Pithou died upon his birth-day, November 1, 1596, leaving behind him a wife, whom he had married in 1579, and some children. Thuanus has represented him as the most excellent and accomplished man of the age in which he lived ; an opinion in which his learned contemporaries seem agreed. He collected a most valuable library, which was rich in manuscripts, as well as printed books, and he took many precautions to binder its being dispersed after his death, but in vain. He published a great number of works on various subjects of law, history, and classical literature, and he gave several new and correct editions of ancient writers. He was the first who made the world. acquainted with the “ Fables of Phædrus:" they, together with the name of their author, being utterly unknown, till published from a manuscript, which had been discovered by his brother, Francis Pithou. The principal works of Peter Pithou are, l. “A Treatise on the Liberties of the Gallican Church," four volumes folio; the foundation of all that has been written on that subject since. The best edition is Paris, 1731. 2. Editions of many important monuments relative to French history. 3. Notes on many classical authors. 4. A volume of smaller works, or “Opuscula,” printed collectively at Paris in 1609, besides many publications on civil and canon law, some issued separately, and some in conjunction with bis brother. It was his intenVOL. XXIV.

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tion 'to have published a complete body of French historians, but he published only two volumes on the subject, one in octavo, and the other in quarto."

PITHOU (FRANCIS), advocate to the parliament of Paris, brother of the preceding, and also a very learned man, was born in 1544, at Troyes. He was well acquainted with the belles lettres, and law, and discovered, as we have just observed, the MS. of the fables of Phædrus, which he sent to his brother, and which was published in 1596, in 12mo. Francis, with the assistance of his brother, applied himself particularly to revise and explain the “ Body of Canon Law,” which was printed according to their corrections, 1687, 2 vols. folio; an edition which is reckoned the best. His other works are, “ Codex Canonum," 1687, folio. An edition of the “ Salic Law," with notes. The “ Roman Laws,” compared with those of Moses, 1673, 12mo. “Observationes ad Codicem,” 1689, folio. “ Antiqui Rhetores Latini, Rutilius Lupus, Aquila Romanus, Julius Rufinianus, Curius Fortunatianus, Marius Victorinus,” &c. Paris, 1599, 4to. republished by M. Caperonier, Strasburg, 4to. &c. He died February 7, 1621, aged seventy-eight.

PITISCUS (SAMUEL), a very learned scholar and editor, was born at Zutphen, March 30, 1637. His grandfather, there is reason to think, was Bartholomew Pitiscus, preacher to the elector palatine, who died in 1613, and was the author of a Latin work on “ Trigonometry,” reprinted in 1612, and very much approved by Tycho Brahe. His father, Samuel, appears to have been a refu- . gee for the sake of the protestant religion, and took up his abode at Zutphen, where our author was first educated, but he afterwards studied polite literature at Daventer under John Frederick Gronovius, for two years, and divinity for three, at Groningen. After finishing this course he was admitted into the church, and appointed master of the public school at Zutphen in 1685. About the same time he was intrusted with the direction of the college of St. Jerome at Utrecht, which he retained until 1717, when, being in his eightieth year, he resigned with great credit, but lived ten years longer, and died Feb. 1, 1727. He married two wives, one while schoolmaster at Zutphen, who gave him much uneasiness, having contracted a habit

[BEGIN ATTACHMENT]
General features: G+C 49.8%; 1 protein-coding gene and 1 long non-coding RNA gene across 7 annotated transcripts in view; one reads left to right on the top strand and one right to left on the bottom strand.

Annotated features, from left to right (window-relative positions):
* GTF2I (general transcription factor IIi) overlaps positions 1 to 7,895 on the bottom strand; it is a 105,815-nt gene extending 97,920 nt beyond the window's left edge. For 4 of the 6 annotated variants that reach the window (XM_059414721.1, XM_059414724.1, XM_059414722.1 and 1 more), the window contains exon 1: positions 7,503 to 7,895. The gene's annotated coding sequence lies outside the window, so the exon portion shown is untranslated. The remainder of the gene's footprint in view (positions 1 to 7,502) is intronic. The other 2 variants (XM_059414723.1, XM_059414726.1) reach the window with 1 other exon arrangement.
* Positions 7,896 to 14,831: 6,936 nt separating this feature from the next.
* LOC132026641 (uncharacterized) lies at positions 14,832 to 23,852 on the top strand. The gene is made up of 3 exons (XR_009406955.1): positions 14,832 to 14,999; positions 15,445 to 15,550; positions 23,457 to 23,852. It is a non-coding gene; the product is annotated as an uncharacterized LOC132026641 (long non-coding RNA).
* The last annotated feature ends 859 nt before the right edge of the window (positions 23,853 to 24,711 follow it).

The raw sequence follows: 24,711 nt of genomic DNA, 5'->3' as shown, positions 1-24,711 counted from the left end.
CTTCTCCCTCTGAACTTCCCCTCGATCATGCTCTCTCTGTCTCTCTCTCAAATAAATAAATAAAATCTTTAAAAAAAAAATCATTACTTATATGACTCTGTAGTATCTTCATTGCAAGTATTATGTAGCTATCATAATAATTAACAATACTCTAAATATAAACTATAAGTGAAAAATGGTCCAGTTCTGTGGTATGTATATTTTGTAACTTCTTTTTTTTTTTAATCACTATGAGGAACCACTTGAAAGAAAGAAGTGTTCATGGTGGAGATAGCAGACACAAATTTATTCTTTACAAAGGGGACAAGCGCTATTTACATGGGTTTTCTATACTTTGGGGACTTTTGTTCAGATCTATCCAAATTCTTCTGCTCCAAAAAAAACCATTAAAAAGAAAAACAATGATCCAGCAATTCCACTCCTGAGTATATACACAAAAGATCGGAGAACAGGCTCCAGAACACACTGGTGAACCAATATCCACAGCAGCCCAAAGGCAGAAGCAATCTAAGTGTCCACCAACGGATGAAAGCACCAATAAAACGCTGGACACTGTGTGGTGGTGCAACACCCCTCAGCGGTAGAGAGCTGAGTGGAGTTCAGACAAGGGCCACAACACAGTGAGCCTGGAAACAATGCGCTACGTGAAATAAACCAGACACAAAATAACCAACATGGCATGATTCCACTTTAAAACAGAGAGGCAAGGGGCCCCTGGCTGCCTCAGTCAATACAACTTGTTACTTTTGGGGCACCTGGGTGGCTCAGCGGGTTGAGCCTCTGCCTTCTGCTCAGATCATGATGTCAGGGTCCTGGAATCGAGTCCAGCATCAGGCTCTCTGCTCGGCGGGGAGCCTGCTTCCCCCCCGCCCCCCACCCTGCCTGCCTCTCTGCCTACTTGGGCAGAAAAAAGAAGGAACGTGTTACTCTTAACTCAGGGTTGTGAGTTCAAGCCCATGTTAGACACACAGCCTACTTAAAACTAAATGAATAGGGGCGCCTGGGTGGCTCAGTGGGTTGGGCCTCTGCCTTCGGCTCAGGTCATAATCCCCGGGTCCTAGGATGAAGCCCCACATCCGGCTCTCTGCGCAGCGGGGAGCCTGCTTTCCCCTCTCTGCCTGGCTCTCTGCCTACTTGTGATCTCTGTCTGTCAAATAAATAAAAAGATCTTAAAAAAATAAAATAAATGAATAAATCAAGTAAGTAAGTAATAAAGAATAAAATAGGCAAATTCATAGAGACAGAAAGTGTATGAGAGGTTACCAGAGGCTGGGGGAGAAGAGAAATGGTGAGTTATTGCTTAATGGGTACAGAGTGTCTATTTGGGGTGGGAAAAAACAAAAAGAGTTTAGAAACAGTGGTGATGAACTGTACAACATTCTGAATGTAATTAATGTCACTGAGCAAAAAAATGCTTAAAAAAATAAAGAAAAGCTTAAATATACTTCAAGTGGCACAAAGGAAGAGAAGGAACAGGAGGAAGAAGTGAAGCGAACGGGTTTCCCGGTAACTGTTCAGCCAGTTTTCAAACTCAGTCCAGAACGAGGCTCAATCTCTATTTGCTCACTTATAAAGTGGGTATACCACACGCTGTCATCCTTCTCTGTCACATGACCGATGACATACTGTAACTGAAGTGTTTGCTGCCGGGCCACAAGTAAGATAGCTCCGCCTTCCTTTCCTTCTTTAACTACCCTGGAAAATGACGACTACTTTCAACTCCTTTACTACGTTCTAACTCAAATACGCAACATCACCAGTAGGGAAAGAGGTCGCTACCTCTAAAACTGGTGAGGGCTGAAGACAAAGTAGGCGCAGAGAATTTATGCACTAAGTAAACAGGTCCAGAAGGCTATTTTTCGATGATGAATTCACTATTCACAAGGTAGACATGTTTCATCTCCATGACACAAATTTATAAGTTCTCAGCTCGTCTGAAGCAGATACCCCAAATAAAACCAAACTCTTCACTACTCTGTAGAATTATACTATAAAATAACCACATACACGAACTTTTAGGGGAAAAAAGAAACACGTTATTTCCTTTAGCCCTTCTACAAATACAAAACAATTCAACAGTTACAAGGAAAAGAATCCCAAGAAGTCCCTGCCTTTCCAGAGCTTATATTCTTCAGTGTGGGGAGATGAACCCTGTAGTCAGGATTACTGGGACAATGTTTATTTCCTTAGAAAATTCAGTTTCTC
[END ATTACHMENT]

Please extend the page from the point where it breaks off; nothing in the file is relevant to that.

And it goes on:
1 Life, by Grossley, 1756, 2 vols. 8vo.-Batesii Vitæ Selectorum ; in which is his will, a curious composition. Thuani Hist. ad ann. 1596.-Niceron, vol. V.--Bullart's Academie des Sciences, ---Ath. Ox. vol. 1.--Saxii Quomąst.

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of drunkenness, to gratify which she used to steal and sell his books. The other, whom he married at Utrecht, restored that domestic happiness which suited his retired and studious disposition. He acquired considerable property by his works, and left at his death 10,000 florins to the poor. He was a man of extensive learning, directed chiefly to the illustration of the classical authors, and was long in the highest esteem as a teacher.

His works are, 1. “ Fundamenta religionis Christianæ in usum Gymnasii Zutphaniensis,” 8vo. 2. “ Quintus Curtius cum comentario perpetuo, variisque iconismis æri affabre incisis," Utrecht, 1685, the first of the classic authors whom he illustrated by the explanation of ancient customs, represented by engravings. 3. “ Suetonius," ibid. 1690, 2 vols. Svo, and Leovard. 1715, 2 vols. 4to.

This last is the best edition of this elegant and useful work, which is well known to classical scholars. 4. " Aurelius Victor," with the notes of various commentators and engravings, Utrecht, 1696, 8vo, a rare and valuable edition. 5. “ Lexicon Latino-Belgicum," the best edition of which is that printed at Dort in 1725, 4to. 6. 66 Lexicon Antiquitatum Romanarum,” Utrecht, 2 vols. folio, a work of great erudition, and the labour of many years. 7. 66 So. lini Polyhistor, cum Salmasii exercitationibus Plinianis,” Utrecht, 2 vols. folio. 8. “ Francisci Pomey Pantheon Mythicum." 9. “ Rosini Antiq. Romanarum corpus," Utrecht, 1701, 4to. Of these last three he was only the editor."

PITOT (HENRY), an ingenious mathematician, descended of a noble family of Languedoc, was born in 1695. In his early mathematical studies, he appears to have had no instructor; but going, in his twenty-third year, to Paris, he formed an acquaintance with Reaumur In 1724 he was received into the academy of sciences, in the Memoirs of which he wrote a great many papers. He wrote a valuable work, entitled “ The Theory of working Ships, 1731, which procured him to be elected a member of the Royal Society of London. In 1740, the states general of Languedoc gave him the appointment of principal engineer to the province, and also that of inspector-general of the famous canal which forms a bavigable janction between the Mediterranean sea and the bay of Biscay. One of his